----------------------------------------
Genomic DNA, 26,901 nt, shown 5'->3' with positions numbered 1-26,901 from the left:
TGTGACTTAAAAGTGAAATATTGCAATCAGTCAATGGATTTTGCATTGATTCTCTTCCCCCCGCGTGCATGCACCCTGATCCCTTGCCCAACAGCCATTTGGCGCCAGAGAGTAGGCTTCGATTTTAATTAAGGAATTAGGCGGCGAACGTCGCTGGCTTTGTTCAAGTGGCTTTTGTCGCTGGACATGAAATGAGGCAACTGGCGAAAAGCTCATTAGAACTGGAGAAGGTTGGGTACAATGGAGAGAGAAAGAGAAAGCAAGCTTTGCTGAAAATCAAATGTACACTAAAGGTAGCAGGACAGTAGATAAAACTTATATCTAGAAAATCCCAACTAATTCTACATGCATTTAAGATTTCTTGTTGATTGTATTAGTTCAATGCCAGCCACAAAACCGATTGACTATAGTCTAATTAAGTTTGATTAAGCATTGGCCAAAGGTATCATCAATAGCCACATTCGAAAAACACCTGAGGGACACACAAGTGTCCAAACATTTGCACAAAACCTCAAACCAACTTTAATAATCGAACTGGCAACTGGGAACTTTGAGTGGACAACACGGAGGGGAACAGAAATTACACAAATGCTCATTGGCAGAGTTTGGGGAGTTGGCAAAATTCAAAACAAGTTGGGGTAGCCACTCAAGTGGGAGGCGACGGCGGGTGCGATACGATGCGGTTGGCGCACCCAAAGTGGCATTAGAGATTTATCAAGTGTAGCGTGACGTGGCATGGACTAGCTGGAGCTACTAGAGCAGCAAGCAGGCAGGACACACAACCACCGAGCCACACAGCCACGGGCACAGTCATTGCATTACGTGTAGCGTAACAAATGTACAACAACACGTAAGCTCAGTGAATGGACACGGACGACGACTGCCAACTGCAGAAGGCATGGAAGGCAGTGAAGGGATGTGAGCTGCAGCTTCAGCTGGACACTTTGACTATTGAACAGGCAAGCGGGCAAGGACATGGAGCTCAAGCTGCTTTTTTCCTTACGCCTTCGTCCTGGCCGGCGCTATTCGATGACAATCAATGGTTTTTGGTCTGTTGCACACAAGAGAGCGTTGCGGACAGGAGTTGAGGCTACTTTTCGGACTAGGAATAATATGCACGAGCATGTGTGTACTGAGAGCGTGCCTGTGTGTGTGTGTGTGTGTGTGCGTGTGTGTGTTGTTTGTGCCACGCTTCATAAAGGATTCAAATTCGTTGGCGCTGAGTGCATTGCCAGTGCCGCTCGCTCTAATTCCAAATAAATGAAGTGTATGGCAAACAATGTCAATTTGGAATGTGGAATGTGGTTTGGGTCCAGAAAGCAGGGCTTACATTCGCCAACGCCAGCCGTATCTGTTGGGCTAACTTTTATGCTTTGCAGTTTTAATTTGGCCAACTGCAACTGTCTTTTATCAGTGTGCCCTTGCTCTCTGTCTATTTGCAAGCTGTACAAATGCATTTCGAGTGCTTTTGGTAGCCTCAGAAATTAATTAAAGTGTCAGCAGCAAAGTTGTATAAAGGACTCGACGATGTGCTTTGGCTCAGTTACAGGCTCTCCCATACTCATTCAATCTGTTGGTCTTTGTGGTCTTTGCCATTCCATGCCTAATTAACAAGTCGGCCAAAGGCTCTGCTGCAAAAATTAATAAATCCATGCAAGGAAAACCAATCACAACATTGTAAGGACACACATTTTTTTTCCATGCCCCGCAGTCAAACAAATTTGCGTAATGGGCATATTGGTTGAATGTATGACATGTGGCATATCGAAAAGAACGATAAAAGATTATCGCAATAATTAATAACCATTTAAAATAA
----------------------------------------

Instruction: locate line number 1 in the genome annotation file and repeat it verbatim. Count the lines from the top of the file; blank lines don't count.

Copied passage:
Genomic DNA, 26,901 nt, shown 5'->3' with positions numbered 1-26,901 from the left: